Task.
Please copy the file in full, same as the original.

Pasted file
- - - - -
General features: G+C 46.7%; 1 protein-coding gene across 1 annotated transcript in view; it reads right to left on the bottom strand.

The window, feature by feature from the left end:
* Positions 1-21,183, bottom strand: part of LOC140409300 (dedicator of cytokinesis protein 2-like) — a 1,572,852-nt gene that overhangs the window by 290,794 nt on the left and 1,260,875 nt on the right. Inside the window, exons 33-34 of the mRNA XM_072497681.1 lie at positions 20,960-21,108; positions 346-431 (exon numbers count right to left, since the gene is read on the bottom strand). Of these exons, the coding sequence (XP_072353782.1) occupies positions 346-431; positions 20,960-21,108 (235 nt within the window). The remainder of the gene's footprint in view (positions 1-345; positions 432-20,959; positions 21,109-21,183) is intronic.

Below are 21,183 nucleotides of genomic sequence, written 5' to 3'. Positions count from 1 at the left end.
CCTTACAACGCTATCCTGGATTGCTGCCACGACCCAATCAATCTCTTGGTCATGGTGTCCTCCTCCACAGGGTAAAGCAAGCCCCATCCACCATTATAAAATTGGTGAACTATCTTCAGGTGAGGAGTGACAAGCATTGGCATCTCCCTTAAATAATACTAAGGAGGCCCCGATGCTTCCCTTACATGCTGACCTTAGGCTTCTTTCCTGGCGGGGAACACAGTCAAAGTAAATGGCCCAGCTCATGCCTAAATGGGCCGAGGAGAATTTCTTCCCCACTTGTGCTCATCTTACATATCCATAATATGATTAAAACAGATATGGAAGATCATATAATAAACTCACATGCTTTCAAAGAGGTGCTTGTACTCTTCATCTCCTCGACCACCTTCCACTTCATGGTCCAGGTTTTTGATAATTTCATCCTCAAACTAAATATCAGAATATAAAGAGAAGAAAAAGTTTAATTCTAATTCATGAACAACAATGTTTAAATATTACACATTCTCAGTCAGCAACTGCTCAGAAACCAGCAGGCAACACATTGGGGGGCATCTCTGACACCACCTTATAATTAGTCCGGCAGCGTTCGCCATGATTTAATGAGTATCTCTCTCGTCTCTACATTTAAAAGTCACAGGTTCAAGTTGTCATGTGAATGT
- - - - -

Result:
General features: G+C 46.7%; 1 protein-coding gene across 1 annotated transcript in view; it reads right to left on the bottom strand.

The window, feature by feature from the left end:
* Positions 1-21,183, bottom strand: part of LOC140409300 (dedicator of cytokinesis protein 2-like) — a 1,572,852-nt gene that overhangs the window by 290,794 nt on the left and 1,260,875 nt on the right. Inside the window, exons 33-34 of the mRNA XM_072497681.1 lie at positions 20,960-21,108; positions 346-431 (exon numbers count right to left, since the gene is read on the bottom strand). Of these exons, the coding sequence (XP_072353782.1) occupies positions 346-431; positions 20,960-21,108 (235 nt within the window). The remainder of the gene's footprint in view (positions 1-345; positions 432-20,959; positions 21,109-21,183) is intronic.

Below are 21,183 nucleotides of genomic sequence, written 5' to 3'. Positions count from 1 at the left end.
CCTTACAACGCTATCCTGGATTGCTGCCACGACCCAATCAATCTCTTGGTCATGGTGTCCTCCTCCACAGGGTAAAGCAAGCCCCATCCACCATTATAAAATTGGTGAACTATCTTCAGGTGAGGAGTGACAAGCATTGGCATCTCCCTTAAATAATACTAAGGAGGCCCCGATGCTTCCCTTACATGCTGACCTTAGGCTTCTTTCCTGGCGGGGAACACAGTCAAAGTAAATGGCCCAGCTCATGCCTAAATGGGCCGAGGAGAATTTCTTCCCCACTTGTGCTCATCTTACATATCCATAATATGATTAAAACAGATATGGAAGATCATATAATAAACTCACATGCTTTCAAAGAGGTGCTTGTACTCTTCATCTCCTCGACCACCTTCCACTTCATGGTCCAGGTTTTTGATAATTTCATCCTCAAACTAAATATCAGAATATAAAGAGAAGAAAAAGTTTAATTCTAATTCATGAACAACAATGTTTAAATATTACACATTCTCAGTCAGCAACTGCTCAGAAACCAGCAGGCAACACATTGGGGGGCATCTCTGACACCACCTTATAATTAGTCCGGCAGCGTTCGCCATGATTTAATGAGTATCTCTCTCGTCTCTACATTTAAAAGTCACAGGTTCAAGTTGTCATGTGAATGT